183
\$\begingroup\$

Isn't it annoying when you find a piece of code and you don't know what language it was written in? This challenge attempts to somewhat solve this.

Challenge

You will have to write a program that when run in two different languages, will output the string:

This program wasn't written in <language program compiled/interpreted in>, it was built for <other language the program can be run in>!

  • In the output, language names should have official capitalization. eg: CJam, C++

  • Neither program should take any input from the user.

  • When run in both languages, output should be to stdout or equivalent.

  • There should be no output to stderr in either program.

  • You may use comments in either language.

  • Two different versions of the same language count as different languages.

    • If this is done, the program should output the major version number, and if running on two different minor versions, should report the minor version also.

    • You should not use prebuilt version functions (this includes variables that have already been evaluated at runtime).

Example output:

Perl and Ruby:

  • Perl: This program wasn't written in Perl, it was built for Ruby!

  • Ruby: This program wasn't written in Ruby, it was built for Perl!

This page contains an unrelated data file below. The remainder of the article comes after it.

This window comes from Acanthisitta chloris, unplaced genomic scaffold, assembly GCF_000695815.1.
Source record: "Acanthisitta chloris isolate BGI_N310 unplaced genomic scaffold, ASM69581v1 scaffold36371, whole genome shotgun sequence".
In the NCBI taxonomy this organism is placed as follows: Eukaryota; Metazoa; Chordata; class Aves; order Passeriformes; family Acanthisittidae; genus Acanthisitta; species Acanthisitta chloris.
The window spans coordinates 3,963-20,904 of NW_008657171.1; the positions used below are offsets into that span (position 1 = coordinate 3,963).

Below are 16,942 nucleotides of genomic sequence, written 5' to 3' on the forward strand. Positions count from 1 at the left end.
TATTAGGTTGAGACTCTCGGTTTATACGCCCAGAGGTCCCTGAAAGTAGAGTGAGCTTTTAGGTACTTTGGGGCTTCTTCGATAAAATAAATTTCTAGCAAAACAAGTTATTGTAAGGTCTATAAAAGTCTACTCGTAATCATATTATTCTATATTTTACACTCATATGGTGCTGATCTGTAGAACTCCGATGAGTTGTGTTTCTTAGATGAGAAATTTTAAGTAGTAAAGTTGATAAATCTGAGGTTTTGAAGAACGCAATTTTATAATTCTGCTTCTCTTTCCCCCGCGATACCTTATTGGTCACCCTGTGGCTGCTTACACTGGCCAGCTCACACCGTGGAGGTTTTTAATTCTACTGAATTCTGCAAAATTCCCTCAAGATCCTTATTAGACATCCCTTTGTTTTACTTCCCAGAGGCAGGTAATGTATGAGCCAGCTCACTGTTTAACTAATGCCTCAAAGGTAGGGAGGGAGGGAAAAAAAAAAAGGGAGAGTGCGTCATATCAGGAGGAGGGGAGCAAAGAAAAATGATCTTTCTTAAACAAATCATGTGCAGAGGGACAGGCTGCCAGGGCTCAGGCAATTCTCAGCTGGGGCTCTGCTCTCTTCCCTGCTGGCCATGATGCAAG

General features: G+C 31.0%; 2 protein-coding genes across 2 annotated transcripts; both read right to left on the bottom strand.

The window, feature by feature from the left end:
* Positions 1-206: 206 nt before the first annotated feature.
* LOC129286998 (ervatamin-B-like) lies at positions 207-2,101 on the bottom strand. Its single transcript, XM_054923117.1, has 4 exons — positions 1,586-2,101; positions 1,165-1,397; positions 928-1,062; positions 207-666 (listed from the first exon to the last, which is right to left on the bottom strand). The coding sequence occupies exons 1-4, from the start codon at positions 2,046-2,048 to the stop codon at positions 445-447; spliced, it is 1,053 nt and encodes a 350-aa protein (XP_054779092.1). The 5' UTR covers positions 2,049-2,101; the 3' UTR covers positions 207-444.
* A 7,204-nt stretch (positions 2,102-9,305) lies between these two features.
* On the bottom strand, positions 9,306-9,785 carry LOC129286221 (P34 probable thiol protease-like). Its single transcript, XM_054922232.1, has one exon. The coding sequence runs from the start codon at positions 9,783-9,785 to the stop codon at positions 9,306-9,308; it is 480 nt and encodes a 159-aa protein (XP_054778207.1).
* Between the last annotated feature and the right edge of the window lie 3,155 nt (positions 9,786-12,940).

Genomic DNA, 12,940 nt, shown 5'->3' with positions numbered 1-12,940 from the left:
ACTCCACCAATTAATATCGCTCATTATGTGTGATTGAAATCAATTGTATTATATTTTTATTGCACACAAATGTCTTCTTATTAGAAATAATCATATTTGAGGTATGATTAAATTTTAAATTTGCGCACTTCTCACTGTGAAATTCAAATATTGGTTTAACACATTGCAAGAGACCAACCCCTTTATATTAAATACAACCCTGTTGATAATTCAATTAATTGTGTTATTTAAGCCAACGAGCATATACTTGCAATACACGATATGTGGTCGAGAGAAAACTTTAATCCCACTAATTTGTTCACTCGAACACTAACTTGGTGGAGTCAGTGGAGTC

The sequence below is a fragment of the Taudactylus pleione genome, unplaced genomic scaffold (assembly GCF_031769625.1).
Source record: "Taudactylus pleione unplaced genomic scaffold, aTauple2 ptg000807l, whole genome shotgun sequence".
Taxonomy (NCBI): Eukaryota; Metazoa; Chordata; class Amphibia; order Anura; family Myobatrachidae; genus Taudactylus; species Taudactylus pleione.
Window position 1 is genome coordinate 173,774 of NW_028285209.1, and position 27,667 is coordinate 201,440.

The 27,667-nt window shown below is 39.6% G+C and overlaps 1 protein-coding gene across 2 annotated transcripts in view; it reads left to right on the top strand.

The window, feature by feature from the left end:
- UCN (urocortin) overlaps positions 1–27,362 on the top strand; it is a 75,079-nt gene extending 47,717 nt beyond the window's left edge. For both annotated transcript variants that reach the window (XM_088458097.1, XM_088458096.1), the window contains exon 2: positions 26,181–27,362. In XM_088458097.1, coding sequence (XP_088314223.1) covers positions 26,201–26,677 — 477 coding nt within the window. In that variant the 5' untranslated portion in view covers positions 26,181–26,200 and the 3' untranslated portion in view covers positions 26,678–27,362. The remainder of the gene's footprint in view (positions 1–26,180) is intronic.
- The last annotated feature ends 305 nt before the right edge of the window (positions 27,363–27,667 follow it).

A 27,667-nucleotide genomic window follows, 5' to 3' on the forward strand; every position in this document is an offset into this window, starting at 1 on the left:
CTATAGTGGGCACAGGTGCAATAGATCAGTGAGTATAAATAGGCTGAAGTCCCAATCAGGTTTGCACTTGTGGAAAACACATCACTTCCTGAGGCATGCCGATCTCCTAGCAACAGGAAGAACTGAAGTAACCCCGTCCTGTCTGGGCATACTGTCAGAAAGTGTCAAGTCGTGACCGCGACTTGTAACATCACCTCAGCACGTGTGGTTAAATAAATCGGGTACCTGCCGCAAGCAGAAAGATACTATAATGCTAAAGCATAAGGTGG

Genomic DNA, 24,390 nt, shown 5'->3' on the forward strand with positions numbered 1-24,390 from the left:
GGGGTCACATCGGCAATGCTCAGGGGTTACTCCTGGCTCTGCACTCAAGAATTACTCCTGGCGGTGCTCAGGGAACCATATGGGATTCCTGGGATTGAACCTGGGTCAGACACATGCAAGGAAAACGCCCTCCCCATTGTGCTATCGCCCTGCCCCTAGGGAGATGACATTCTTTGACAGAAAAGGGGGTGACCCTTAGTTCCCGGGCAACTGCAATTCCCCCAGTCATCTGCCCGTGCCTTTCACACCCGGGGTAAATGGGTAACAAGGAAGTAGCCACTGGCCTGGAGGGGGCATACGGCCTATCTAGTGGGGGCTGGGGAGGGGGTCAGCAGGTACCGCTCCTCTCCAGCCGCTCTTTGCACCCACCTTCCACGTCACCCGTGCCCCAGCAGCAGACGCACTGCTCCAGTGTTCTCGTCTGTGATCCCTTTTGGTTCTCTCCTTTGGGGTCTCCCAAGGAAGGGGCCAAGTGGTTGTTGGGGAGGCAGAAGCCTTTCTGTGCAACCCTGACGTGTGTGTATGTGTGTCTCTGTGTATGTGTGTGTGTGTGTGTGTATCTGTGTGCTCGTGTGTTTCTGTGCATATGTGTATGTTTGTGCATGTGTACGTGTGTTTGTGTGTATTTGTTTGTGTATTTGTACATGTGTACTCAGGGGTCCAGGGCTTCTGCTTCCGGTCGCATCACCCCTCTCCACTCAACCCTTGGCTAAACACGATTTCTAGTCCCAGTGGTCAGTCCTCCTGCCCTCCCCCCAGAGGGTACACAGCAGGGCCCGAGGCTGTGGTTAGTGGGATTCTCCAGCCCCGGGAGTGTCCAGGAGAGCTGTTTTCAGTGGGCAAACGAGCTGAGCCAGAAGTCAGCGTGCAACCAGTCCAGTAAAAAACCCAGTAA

Python and C:

  • Python: This program wasn't written in Python, it was built for C!

  • C: This program wasn't written in C, it was built for Python!

Python 2 and Python 3:

  • Python 2: This program wasn't written in Python 2, it was built for Python 3!

  • Python 3: This program wasn't written in Python 3, it was built for Python 2!

Python 2.4 and Python 2.7:

  • Python 2.4: This program wasn't written in Python 2.4, it was built for Python 2.7!

  • Python 2.7: This program wasn't written in Python 2.7, it was built for Python 2.4!

This is code golf so the shortest code in bytes wins.

\$\endgroup\$
  • 2
    \$\begingroup\$ "Two different versions of the same language count as different languages." So tricking like with C pre and past 99 comments is valid? easy ^^ \$\endgroup\$ – Zaibis Sep 3 '15 at 13:54
  • 1
    \$\begingroup\$ Added it, it feels paradoxical but fits to your rules. \$\endgroup\$ – Zaibis Sep 3 '15 at 14:48
  • 1
    \$\begingroup\$ No one's doing a Whitespace/Python polyglot? \$\endgroup\$ – Not that Charles Sep 4 '15 at 15:22
  • \$\begingroup\$ nevermind. Saw the 23 implementation \$\endgroup\$ – Not that Charles Sep 4 '15 at 15:26